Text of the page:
It is common that the theme matches the mechanic. For tile laying, the themes are usually exploring new and interesting areas. Linking theme and mechanic allows players to pick a game that suits their interests. The Cave has players discover the hidden depths of caves using tents, ropes and scuba gear. A must have for people with adrenaline filled weekends. Arboretum has players create a diverse and majestic garden of trees showing off the beauty of nature. Patchwork has players create an elaborate patchwork quilt filled with goofy shapes.


    In all these cases, the players have started with nothing and ended up in a world they created. A world influenced one part by player choice and another by randomness. It's this balance that makes players want to come back and see what the next world will look like. It's the players attempts at controlling a chaotic world that makes it tense. It's the balance between theme and mechanic that makes this effective. Try adding tile laying to a game you play to see if it adds value, e.g., Chess, Monopoly, Pandemic, Risk, Ticket to Ride

The Game Mechanic - Discs

    Playing discs come in all shapes and sizes and have different effects in board games. I want to discuss the tactile feel and use of discs and how they can add a different level of experience in a board game. How can this small game piece add importance to a players decision? What games have utilised this to allow players to feel engaged?

"Touch has a memory." - John Keats


    One of the most popular games in the 1990s was Pogs, a game of smacking one Slammer into a stack of Pogs. I remember playing this game as a kid with my cousin and friends. We all loved it. Everyone had their favourite Slammer that they used and cherished. Most of the Pogs were different, each one containing colourful images of popular characters or a funny little brown hairy creature. This game became more than plastic discs. It became an obsession.

    Pogs could also be played for keeps. This meant whenever you played you risked losing some of your Pogs to gain some of your opponents. Players had to gamble with their prized Pogs to gain the ones they wanted from their opponent. This caused outrage from parents and schools, which merely added to the fun and enjoyment for kids.


    The oldest game still being played is Go. It's earliest reference is the 4th century BC. It's a two player game where you play black and white discs on a board to control as much space as possible. The fact that it is still played today just shows how popular it has been with people. Placing a disc in the correct place is the key to winning. The tangible feel of placing the disc, the reaction of the opponent, the fear of not knowing if it was the correct decision - this is what makes the game.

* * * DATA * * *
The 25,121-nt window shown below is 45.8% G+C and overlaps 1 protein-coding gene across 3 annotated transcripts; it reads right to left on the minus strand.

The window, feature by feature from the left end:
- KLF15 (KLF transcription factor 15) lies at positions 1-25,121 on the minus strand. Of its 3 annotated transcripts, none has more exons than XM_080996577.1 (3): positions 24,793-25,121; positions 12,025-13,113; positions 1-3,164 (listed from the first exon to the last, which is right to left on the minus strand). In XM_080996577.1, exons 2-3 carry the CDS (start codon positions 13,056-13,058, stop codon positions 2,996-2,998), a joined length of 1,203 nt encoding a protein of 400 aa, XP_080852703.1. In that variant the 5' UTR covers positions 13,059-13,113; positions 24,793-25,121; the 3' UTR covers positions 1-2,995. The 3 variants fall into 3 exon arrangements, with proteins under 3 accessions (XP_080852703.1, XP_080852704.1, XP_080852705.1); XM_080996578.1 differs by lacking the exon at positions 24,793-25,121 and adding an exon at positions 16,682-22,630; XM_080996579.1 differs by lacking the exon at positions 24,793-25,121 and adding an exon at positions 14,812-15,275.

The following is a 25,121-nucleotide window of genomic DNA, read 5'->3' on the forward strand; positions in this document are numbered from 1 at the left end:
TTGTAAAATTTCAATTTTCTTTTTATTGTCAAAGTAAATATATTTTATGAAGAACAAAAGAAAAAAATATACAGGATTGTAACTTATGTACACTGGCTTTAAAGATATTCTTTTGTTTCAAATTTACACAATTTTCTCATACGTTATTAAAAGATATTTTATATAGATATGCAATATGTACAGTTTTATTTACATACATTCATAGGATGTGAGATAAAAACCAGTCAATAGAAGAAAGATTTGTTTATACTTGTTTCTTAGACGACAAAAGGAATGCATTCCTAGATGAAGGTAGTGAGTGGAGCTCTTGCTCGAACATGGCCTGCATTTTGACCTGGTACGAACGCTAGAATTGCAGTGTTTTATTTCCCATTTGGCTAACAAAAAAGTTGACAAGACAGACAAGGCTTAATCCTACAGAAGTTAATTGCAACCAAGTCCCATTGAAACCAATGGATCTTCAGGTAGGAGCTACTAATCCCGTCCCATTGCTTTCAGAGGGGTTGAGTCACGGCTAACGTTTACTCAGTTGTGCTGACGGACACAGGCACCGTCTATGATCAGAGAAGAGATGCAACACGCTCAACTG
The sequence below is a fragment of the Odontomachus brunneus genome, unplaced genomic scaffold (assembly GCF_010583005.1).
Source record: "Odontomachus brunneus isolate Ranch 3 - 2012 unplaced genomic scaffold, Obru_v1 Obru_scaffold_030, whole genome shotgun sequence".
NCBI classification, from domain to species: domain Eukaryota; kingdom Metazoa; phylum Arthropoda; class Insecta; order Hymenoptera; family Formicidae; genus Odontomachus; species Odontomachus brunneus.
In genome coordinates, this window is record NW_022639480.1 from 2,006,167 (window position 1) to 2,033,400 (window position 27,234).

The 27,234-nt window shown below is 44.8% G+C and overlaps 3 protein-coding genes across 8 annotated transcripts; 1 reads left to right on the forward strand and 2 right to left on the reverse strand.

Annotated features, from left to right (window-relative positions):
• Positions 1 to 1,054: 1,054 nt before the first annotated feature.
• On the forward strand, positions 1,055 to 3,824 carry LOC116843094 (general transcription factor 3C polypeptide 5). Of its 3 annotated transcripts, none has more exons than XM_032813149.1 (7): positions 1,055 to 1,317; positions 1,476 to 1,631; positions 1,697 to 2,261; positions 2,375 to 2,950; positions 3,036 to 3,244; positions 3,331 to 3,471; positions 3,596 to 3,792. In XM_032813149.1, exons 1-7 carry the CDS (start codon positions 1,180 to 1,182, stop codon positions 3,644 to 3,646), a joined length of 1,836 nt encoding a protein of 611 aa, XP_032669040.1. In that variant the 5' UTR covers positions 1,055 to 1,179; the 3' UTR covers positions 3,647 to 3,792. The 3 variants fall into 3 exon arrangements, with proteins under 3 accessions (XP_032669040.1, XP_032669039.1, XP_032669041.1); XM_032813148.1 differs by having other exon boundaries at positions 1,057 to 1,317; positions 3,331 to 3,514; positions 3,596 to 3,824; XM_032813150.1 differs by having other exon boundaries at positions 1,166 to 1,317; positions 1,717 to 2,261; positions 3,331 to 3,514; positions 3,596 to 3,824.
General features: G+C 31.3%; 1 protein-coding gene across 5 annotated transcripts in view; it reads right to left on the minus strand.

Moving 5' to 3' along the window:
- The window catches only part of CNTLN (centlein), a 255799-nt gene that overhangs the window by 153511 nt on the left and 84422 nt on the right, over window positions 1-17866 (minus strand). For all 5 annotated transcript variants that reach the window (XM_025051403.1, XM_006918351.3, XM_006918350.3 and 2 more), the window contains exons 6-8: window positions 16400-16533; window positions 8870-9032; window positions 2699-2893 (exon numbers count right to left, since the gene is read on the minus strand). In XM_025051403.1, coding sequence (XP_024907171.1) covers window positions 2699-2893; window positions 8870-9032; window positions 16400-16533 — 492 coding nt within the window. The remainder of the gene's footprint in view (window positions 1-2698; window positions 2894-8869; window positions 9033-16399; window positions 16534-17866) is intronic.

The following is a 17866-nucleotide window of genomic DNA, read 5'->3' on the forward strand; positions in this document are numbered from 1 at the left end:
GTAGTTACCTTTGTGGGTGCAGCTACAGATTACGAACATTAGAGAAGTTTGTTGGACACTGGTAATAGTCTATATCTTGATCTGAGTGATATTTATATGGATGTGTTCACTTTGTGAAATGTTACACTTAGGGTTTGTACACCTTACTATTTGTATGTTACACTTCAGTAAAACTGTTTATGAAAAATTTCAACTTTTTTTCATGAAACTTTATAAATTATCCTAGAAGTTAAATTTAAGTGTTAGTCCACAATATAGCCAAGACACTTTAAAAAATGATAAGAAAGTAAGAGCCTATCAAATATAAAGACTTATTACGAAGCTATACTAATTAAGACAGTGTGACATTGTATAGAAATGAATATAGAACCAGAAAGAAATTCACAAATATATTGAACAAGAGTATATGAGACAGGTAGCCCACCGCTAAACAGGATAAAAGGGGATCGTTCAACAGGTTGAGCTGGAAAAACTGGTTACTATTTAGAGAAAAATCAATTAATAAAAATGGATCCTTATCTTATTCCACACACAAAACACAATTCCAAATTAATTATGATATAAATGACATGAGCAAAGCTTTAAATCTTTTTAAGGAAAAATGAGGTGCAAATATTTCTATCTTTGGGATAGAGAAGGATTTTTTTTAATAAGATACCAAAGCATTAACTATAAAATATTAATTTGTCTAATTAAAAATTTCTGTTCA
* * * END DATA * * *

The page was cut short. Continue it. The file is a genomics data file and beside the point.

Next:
Splendor is a very popular board game that was a published in 2014. Players collect sets of colourful discs in order to trade for points and cards. These discs feel like real poker chips. To anyone who has played poker before this will immediately evoke a sensation of gambling. It's the quality of these components that make everyone want to keep playing this game. It has a real sense of value.


    In all these cases, it's this awareness of the disc in the players hand that adds importance to every decision. Once the player realises this, they are involved in the game. They are completely focused and determined. Try adding discs to the games you play to see if they add value, e.g., Monopoly, King of Tokyo, Coup, Stone Age, Machi Koro.

The Game Mechanic - Overview

    Welcome to a thread of posts all about game mechanics and how they allow us to feel involved. Game mechanics come in all shapes and forms from tile laying in Scrabble to dice rolling in Monopoly. I will cover popular games which have shown these mechanics and innovative games trying new mechanics. I like to believe that game mechanics lead to fun.

    Game mechanics allows us to bring a spatula to battle. We just need to know is this a sword fight or are we making pancakes. Also trust me, it's really messy flipping pancakes with Excalibur.

    Everyone has their preference as to what games they like to play but why is it they like them? Is it their game mechanics? Is it their theme? Is it their shared memories with family and friends? Well let's find out.